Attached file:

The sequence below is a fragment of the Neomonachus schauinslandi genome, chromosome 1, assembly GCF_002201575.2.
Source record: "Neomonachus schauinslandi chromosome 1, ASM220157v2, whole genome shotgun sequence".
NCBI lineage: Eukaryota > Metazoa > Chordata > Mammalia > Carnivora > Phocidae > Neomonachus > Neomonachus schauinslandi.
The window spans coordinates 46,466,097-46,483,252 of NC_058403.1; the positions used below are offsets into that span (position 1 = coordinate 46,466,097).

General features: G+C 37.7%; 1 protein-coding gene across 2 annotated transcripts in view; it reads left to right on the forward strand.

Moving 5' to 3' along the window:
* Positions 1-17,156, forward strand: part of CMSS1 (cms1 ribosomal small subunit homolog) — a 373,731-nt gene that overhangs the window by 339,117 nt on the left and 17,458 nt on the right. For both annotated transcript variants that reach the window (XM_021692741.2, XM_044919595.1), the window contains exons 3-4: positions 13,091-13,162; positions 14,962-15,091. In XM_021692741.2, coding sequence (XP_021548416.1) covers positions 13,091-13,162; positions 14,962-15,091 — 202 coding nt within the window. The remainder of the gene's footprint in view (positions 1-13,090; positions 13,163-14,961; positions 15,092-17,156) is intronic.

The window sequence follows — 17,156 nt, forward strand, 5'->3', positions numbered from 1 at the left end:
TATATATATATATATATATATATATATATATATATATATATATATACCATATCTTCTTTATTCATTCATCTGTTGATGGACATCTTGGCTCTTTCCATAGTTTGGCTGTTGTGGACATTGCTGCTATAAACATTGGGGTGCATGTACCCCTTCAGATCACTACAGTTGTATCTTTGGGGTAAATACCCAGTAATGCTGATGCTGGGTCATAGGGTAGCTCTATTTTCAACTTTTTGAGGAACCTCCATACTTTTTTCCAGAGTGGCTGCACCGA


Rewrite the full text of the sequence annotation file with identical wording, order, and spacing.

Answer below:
The sequence below is a fragment of the Neomonachus schauinslandi genome, chromosome 1, assembly GCF_002201575.2.
Source record: "Neomonachus schauinslandi chromosome 1, ASM220157v2, whole genome shotgun sequence".
NCBI lineage: Eukaryota > Metazoa > Chordata > Mammalia > Carnivora > Phocidae > Neomonachus > Neomonachus schauinslandi.
The window spans coordinates 46,466,097-46,483,252 of NC_058403.1; the positions used below are offsets into that span (position 1 = coordinate 46,466,097).

General features: G+C 37.7%; 1 protein-coding gene across 2 annotated transcripts in view; it reads left to right on the forward strand.

Moving 5' to 3' along the window:
* Positions 1-17,156, forward strand: part of CMSS1 (cms1 ribosomal small subunit homolog) — a 373,731-nt gene that overhangs the window by 339,117 nt on the left and 17,458 nt on the right. For both annotated transcript variants that reach the window (XM_021692741.2, XM_044919595.1), the window contains exons 3-4: positions 13,091-13,162; positions 14,962-15,091. In XM_021692741.2, coding sequence (XP_021548416.1) covers positions 13,091-13,162; positions 14,962-15,091 — 202 coding nt within the window. The remainder of the gene's footprint in view (positions 1-13,090; positions 13,163-14,961; positions 15,092-17,156) is intronic.

The window sequence follows — 17,156 nt, forward strand, 5'->3', positions numbered from 1 at the left end:
TATATATATATATATATATATATATATATATATATATATATATATACCATATCTTCTTTATTCATTCATCTGTTGATGGACATCTTGGCTCTTTCCATAGTTTGGCTGTTGTGGACATTGCTGCTATAAACATTGGGGTGCATGTACCCCTTCAGATCACTACAGTTGTATCTTTGGGGTAAATACCCAGTAATGCTGATGCTGGGTCATAGGGTAGCTCTATTTTCAACTTTTTGAGGAACCTCCATACTTTTTTCCAGAGTGGCTGCACCGA